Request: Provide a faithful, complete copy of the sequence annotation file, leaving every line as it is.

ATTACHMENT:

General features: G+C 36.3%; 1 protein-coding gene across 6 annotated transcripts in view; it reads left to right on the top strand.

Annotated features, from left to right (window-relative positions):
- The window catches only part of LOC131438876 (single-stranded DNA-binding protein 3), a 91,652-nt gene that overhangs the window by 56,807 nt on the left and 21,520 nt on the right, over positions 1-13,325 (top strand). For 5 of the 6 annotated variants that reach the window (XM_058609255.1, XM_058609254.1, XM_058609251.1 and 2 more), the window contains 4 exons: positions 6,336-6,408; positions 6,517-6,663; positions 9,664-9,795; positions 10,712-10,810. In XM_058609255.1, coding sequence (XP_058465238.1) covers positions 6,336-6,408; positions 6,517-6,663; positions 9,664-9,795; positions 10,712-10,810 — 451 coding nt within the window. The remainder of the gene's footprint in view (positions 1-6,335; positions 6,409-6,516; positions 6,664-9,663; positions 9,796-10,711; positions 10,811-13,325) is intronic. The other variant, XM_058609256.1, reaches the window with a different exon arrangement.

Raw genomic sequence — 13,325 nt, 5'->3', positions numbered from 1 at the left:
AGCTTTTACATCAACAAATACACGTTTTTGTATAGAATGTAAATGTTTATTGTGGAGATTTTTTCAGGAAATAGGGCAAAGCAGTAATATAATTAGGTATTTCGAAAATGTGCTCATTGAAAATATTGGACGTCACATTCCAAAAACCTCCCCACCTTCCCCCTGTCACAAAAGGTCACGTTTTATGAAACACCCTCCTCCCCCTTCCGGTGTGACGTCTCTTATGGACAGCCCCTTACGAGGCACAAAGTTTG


General features: G+C 36.3%; 1 protein-coding gene across 6 annotated transcripts in view; it reads left to right on the top strand.

Annotated features, from left to right (window-relative positions):
- The window catches only part of LOC131438876 (single-stranded DNA-binding protein 3), a 91,652-nt gene that overhangs the window by 56,807 nt on the left and 21,520 nt on the right, over positions 1-13,325 (top strand). For 5 of the 6 annotated variants that reach the window (XM_058609255.1, XM_058609254.1, XM_058609251.1 and 2 more), the window contains 4 exons: positions 6,336-6,408; positions 6,517-6,663; positions 9,664-9,795; positions 10,712-10,810. In XM_058609255.1, coding sequence (XP_058465238.1) covers positions 6,336-6,408; positions 6,517-6,663; positions 9,664-9,795; positions 10,712-10,810 — 451 coding nt within the window. The remainder of the gene's footprint in view (positions 1-6,335; positions 6,409-6,516; positions 6,664-9,663; positions 9,796-10,711; positions 10,811-13,325) is intronic. The other variant, XM_058609256.1, reaches the window with a different exon arrangement.

Raw genomic sequence — 13,325 nt, 5'->3', positions numbered from 1 at the left:
AGCTTTTACATCAACAAATACACGTTTTTGTATAGAATGTAAATGTTTATTGTGGAGATTTTTTCAGGAAATAGGGCAAAGCAGTAATATAATTAGGTATTTCGAAAATGTGCTCATTGAAAATATTGGACGTCACATTCCAAAAACCTCCCCACCTTCCCCCTGTCACAAAAGGTCACGTTTTATGAAACACCCTCCTCCCCCTTCCGGTGTGACGTCTCTTATGGACAGCCCCTTACGAGGCACAAAGTTTG